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Oil company contacted our family to drill on property where my family owns the mineral rights, but we aren't sure what has occurred since then.

My grandmother and my mom were contacted in 2014 about some mineral rights in Payne County, and Devon wanted to put a horizontal drill on the property. This is shared among a group of cousins and their heirs. There has been little information given to us, so I assumed that nothing came of it, but want some clarifcation. I did some research on my own, kind fumbling around on the internet, and I think I found it, but am not sure. It is Section 23 Township 20 North Range 3 East. What I found said it was plugged and abandoned, does this mean that nothing was there at all? Also, i imagine it is expensive to drill unless you are pretty sure something was there. Lastly, do they pay a lease before they drill or after?
Any assistance would be helpful.


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The wells you see on your section are older; one was drilled in the late 1950's and the other in the early 1980's. They are now plugged and abandoned, meaning at one point they produced oil and gas, but the then-targeted reservoir has since run dry and is no longer economically feasible to attempt to restore production. Don't let that worry you though, both of these wells were drilled to a depth of approximately 4,150 feet, so there may be some interest in leasing and developing your deeper rights. I'm not too familiar with the Oklahoma geology layout, but I know down in West Texas operators are drilling down to 11,000' into the Wolfcamp formation.

I don't see any permits or anything filed since 2014 by Devon in your section, so you are correct that nothing has come of it. However, White Star Petroleum operates some horizontal wells near you, so that's good news.

As far as drilling costs, this is an extremely capital intensive industry, meaning it takes a lot of up front investment. Drilling is very expensive, with horizontal wells costing millions of dollars, so operators try to be very certain about how much oil/gas lies underneath a particular area.

As far as payments to you, the mineral owner and potential lessor, you will not receive any sort of royalty payment stream until a well is drilled and production is established. However, you WILL receive a "bonus" up front for signing a lease. The lessee should pay you a certain dollar amount per acre that you own. For example, in West Texas we lease minerals for $5,000/acre, which we pay to the mineral owner/lessor right away. If we don't drill, they keep the $5,000/acre and can sign a new lease and again receive a bonus payment once the current one expires. If we do drill and hit oil, then they keep the $5,000/acre bonus still, AND receive monthly royalty payments. Please note that the bonuse amount per acre will be similar to what the going rate it for your area. $5,000/acre is from West Texas, but I am not sure about your area.

So, to sum it up, your section is not producing and I do not see any active permits. If you sign a lease, you get some money right away called a lease "bonus", which is yours to keep. Then, if a well is drilled and production established, you will also receive monthly royalty payments. If a well isn't drilled, then the lease expires and you can do this all over again.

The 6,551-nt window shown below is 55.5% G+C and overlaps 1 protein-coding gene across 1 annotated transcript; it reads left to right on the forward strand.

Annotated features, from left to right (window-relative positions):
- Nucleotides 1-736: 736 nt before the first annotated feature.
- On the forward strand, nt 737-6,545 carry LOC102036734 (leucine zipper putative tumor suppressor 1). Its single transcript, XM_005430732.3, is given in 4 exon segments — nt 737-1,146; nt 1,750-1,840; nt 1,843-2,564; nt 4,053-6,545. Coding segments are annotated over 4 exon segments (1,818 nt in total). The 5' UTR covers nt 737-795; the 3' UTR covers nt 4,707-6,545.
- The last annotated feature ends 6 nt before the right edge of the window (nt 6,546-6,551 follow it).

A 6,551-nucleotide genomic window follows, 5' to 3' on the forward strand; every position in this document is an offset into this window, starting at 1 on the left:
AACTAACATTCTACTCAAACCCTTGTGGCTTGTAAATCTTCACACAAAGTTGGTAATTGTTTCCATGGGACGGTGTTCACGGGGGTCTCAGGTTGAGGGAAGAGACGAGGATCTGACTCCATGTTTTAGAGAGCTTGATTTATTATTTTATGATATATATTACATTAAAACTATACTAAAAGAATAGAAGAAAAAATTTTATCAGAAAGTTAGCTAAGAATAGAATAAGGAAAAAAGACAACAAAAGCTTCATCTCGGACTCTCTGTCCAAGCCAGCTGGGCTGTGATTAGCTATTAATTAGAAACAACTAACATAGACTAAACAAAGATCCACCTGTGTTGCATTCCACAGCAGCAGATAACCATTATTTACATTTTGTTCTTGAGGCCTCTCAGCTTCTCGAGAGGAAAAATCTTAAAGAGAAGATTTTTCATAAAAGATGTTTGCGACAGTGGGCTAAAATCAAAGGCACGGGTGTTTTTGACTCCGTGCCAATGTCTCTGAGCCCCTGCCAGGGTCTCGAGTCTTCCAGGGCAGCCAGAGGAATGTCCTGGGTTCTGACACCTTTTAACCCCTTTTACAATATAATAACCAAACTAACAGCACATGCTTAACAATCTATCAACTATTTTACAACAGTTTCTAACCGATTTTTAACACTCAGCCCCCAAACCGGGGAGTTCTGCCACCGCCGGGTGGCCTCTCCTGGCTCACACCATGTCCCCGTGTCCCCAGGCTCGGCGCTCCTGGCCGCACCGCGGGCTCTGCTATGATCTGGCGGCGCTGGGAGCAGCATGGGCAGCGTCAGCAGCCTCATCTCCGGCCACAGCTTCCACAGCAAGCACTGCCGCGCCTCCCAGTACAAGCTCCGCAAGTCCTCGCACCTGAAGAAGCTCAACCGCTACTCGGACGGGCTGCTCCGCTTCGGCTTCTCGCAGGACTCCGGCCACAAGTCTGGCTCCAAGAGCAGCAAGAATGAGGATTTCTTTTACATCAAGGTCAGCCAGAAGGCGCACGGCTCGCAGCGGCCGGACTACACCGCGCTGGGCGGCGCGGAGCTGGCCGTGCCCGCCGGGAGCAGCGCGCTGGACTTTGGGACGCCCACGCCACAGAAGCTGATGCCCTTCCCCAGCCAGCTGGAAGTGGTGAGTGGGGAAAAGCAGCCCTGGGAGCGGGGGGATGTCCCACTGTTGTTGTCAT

If you have any questions, let me know.


Blake Paschal

Thanks so much for your very helpful response. We have not heard anything from the side of the family who originally let us know about the potential drilling, but how would I know where to find out if a lease was signed at some point after my grandmother was originally told. Would each family member have to sign or could a family representative have signed?



One way to check for any subsequent leases would be to conduct a search in the Payne County public records. You would need to find an online service to conduct this search, and you would want to search your grandmother's name as well as those individuals who inherited her interest. If you are unfamiliar with searching the county records, then I would advise you to contact a landman to do so for you, although it will likely not be free.

In regards to who has to sign the lease, it depends. If your family appointed a certain individual to act as agent and/or attorney-in-fact on the family's behalf, then he/she would have full power to sign leases. However, if no such power was appointed, then each family member who owns an interest would have to sign individually.

As far as determining net acres, that is not a simple task. If you know what the total bonus was that your grandmother received, as well as the amount per acre, then I can use simple math to determine the net acres. However, if you do not have this information, then the only way to figure out the answer would be to run title on the section, which would again require hiring a landman and could take a few days to a couple of weeks to determine depending on how difficult the title chain is.

I have access to DrillingInfo.com, which is an extremely useful, but very very expensive tool. That said, I can do a quick search to see if there are any subsequent leases after your grandmother executed one. I just need your grandmothers full name, as well as the full names of her heirs. If you do not wish to share such information on here, then please feel free to send them via a private message, or email me at blake.paschal@paschalland.com.


Blake Paschal

Also, can you help me decipher how many acres that is?
Also--if you look at Mineral Rights Forum September 20--the Midlands Reporter has Devon in their New Mexico wildcat now in Lea County at Cotton Draw Unit #507/#508, Allison.
Thanks for your response, but I am confused where to look. Is there a topic title?



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